Althoughcases of HIV/AIDS infections have decreased, enormous challenges still remainthat must be dealt with.
Firstof all, too few people with HIV are aware of their infection themselves. Becausemany new infections are transmitted by people who do not know they areinfected,undiagnosedinfection remains a significant factor fueling the HIV epidemic. HIVtesting has never been quicker or easier than it is today, and more people havebeen tested than ever before. But fear and misperceptions can still keep peoplefrom finding out their HIV status. For example, many people, even those whoengage in high-risk behavior, do not get tested because they do not believe theyare at risk for HIV infection; others misunderstand the testing process, notrealizing that rapid HIV tests can be done with a simple check swab or fingerprick and provided results in as little as 20 minutes; somepeople are concerned that other people will find out that they have testedpositive (or that they sought testing at all), although testing is completelyconfidential; some people may avoid testing simply because they are afraidtheir test is positive.Socialdisgrace against HIV/AIDS patients presents another major challenge to preventHIV/AIDS. HIV/AIDS patients are treated unequally in hospitals and deniedemployment.
Children with HIV do not have opportunity to go to school. In 2009,children with HIV were expelled from the school by parents in Ho Chi Minh Cityforcing officials. The lack of knowledge about the disease and the rights ofpeople and HIV/AIDS patients’ behavior not accepted by people’s prejudices arethe main causes of the discrimination mentioned above.
This discourages peoplewith HIV to go for screening and or to take medication in fear of revealingtheir HIV status.Manypeople not receiving ongoing treatment and prevention information and tools is alsoone of the main reasons increasing HIV/AIDS infections. If people living withHIV receive ongoing care and treatment, it is one of the most effective ways toprotect their health and prevent the further spread of HIV. Moreover if peoplewith HIV treated, it also lowers the amount of virus in their body and candramatically reduce their risk of transmitting HIV to others. However, diversepopulations, including gay and bisexual men of all races, ethnicities – particularlythose who are young, transgender women and more people than ever before livingwith HIV, cannot access accurate prevention information and effectiveprevention tools because accessing to care and treatment services is stilllimited.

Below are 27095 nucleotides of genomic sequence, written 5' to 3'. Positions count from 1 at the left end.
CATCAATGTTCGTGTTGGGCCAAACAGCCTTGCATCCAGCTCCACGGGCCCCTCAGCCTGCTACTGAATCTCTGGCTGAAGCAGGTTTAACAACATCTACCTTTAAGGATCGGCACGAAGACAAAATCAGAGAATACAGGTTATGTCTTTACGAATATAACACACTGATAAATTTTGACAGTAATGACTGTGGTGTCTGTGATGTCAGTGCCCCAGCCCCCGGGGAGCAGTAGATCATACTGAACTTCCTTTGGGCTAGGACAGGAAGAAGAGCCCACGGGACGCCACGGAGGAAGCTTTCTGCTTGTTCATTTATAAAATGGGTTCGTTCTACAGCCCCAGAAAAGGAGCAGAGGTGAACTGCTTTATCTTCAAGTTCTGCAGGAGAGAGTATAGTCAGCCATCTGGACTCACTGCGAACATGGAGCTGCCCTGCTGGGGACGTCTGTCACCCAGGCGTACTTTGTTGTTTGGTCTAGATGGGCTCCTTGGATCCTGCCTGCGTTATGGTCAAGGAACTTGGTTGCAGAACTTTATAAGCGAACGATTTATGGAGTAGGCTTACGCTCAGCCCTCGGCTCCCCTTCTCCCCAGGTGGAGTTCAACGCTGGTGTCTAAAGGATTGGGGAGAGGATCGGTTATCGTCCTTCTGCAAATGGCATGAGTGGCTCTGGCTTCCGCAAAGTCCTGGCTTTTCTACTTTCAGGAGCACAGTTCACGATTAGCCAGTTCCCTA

Fourthly,it is human resource problem which is one of the constituent parts of the HIVprevention. It ensures available service, service coverage, and quality ofservice in Viet Nam. However, the limitations on the quantity and quality of humanresources have hindered to invent new treatments.
HIV / AIDS preventionprograms lack the possible conditions to attract and retain qualifiedemployees. Therefore, Vietnam has, in the past decade, mobilized substantialsupport from donors to directly increase and expand human resources in the HIV-related services delivery system. Finally,enormously costly treatment is what the poor HIV patients must face. Forexample, an estimated cost for a HIV patient cured by Anti-retrovaral (ARV), adrug designed to reduce the proliferation of HIV virus in the body, is about10,000 VND/day. However, for most HIV patients in poor circumstances,the payment of 300,000 VND/month for ARV drugs is too large.
In case of lack ofARV, the risk of transmittance of people carrying the disease to the communityis extremely high. The HIV patient not receiving ongoing ARV treatment willdie, or become resistant to treatment, making the treatment process moredifficult and costly.